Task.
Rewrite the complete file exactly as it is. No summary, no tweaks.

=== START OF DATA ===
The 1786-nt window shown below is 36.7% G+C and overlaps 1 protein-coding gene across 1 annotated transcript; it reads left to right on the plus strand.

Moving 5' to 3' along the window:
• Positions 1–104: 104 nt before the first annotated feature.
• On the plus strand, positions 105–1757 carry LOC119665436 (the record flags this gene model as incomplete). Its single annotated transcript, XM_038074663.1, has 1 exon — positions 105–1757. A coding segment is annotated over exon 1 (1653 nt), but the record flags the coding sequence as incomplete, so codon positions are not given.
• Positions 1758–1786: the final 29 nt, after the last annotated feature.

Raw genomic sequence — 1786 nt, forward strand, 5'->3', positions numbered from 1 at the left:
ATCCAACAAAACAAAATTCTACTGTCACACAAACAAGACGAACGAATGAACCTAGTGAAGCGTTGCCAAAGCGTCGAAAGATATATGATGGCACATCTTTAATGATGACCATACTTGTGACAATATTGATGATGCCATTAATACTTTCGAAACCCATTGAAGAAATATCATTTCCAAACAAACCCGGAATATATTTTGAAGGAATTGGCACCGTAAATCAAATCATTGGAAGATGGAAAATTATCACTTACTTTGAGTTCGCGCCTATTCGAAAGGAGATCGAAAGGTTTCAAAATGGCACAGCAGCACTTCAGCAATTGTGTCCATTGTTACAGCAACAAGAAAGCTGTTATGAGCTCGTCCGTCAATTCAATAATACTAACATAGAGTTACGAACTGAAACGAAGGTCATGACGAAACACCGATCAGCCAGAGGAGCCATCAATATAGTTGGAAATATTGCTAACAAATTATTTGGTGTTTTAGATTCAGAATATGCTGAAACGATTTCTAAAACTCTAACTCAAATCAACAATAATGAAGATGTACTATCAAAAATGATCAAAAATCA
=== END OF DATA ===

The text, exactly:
The 1786-nt window shown below is 36.7% G+C and overlaps 1 protein-coding gene across 1 annotated transcript; it reads left to right on the plus strand.

Moving 5' to 3' along the window:
• Positions 1–104: 104 nt before the first annotated feature.
• On the plus strand, positions 105–1757 carry LOC119665436 (the record flags this gene model as incomplete). Its single annotated transcript, XM_038074663.1, has 1 exon — positions 105–1757. A coding segment is annotated over exon 1 (1653 nt), but the record flags the coding sequence as incomplete, so codon positions are not given.
• Positions 1758–1786: the final 29 nt, after the last annotated feature.

Raw genomic sequence — 1786 nt, forward strand, 5'->3', positions numbered from 1 at the left:
ATCCAACAAAACAAAATTCTACTGTCACACAAACAAGACGAACGAATGAACCTAGTGAAGCGTTGCCAAAGCGTCGAAAGATATATGATGGCACATCTTTAATGATGACCATACTTGTGACAATATTGATGATGCCATTAATACTTTCGAAACCCATTGAAGAAATATCATTTCCAAACAAACCCGGAATATATTTTGAAGGAATTGGCACCGTAAATCAAATCATTGGAAGATGGAAAATTATCACTTACTTTGAGTTCGCGCCTATTCGAAAGGAGATCGAAAGGTTTCAAAATGGCACAGCAGCACTTCAGCAATTGTGTCCATTGTTACAGCAACAAGAAAGCTGTTATGAGCTCGTCCGTCAATTCAATAATACTAACATAGAGTTACGAACTGAAACGAAGGTCATGACGAAACACCGATCAGCCAGAGGAGCCATCAATATAGTTGGAAATATTGCTAACAAATTATTTGGTGTTTTAGATTCAGAATATGCTGAAACGATTTCTAAAACTCTAACTCAAATCAACAATAATGAAGATGTACTATCAAAAATGATCAAAAATCA